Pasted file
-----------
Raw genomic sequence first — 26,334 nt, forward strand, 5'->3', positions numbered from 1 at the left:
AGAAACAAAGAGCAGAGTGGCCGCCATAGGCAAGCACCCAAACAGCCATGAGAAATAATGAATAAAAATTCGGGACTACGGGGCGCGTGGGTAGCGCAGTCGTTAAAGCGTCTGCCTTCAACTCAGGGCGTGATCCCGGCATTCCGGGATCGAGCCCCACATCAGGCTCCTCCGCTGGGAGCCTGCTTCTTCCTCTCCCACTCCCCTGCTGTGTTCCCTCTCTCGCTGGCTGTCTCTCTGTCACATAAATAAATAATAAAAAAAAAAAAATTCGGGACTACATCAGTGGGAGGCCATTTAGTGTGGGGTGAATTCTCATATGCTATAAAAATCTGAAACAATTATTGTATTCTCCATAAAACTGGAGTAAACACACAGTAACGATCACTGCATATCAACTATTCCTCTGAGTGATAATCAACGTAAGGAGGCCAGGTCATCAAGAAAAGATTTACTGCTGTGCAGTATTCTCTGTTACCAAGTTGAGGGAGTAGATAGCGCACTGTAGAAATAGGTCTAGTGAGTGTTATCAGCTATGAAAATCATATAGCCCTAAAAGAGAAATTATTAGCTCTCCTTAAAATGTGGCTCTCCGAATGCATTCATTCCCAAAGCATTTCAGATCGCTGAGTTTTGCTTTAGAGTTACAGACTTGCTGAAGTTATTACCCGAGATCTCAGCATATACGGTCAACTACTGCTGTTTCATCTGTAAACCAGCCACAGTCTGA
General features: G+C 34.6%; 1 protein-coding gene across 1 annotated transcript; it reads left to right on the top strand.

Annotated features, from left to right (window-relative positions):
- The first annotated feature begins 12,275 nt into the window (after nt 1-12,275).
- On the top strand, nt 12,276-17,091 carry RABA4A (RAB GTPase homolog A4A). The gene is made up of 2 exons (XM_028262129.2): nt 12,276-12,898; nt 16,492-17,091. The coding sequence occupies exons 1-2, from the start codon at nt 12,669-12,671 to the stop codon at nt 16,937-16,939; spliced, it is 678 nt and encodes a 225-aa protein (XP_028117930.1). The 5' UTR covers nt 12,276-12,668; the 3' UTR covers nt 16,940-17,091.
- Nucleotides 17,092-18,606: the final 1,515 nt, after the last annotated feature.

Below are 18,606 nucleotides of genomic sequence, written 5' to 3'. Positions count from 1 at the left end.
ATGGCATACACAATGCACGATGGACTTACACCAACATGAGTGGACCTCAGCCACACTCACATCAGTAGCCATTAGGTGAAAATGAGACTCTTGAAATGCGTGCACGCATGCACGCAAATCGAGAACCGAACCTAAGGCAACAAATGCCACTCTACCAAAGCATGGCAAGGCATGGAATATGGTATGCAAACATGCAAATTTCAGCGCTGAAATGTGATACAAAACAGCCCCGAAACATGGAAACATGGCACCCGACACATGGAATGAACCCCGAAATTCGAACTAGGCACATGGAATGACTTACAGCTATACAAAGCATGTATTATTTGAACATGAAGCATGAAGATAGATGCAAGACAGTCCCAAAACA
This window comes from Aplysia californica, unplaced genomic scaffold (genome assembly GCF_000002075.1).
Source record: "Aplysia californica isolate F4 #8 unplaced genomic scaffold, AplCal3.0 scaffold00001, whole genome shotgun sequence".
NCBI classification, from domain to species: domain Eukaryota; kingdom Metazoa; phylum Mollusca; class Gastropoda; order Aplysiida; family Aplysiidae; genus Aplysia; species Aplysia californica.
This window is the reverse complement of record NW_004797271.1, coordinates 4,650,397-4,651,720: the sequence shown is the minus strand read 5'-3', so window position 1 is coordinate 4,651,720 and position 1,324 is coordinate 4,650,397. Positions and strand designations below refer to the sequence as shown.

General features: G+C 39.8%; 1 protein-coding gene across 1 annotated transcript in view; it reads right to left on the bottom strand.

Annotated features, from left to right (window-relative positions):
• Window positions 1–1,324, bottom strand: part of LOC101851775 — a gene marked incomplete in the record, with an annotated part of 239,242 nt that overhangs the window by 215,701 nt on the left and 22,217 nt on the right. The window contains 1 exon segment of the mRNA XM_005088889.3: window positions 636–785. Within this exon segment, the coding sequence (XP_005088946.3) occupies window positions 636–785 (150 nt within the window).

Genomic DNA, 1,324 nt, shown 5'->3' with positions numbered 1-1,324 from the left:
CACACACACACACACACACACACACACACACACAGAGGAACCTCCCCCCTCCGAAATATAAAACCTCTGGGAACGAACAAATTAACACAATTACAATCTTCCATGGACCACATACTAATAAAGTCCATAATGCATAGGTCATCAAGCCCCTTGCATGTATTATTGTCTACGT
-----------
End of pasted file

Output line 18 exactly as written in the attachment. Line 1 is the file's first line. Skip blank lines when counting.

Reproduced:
CACACACACACACACACACACACACACACACACAGAGGAACCTCCCCCCTCCGAAATATAAAACCTCTGGGAACGAACAAATTAACACAATTACAATCTTCCATGGACCACATACTAATAAAGTCCATAATGCATAGGTCATCAAGCCCCTTGCATGTATTATTGTCTACGT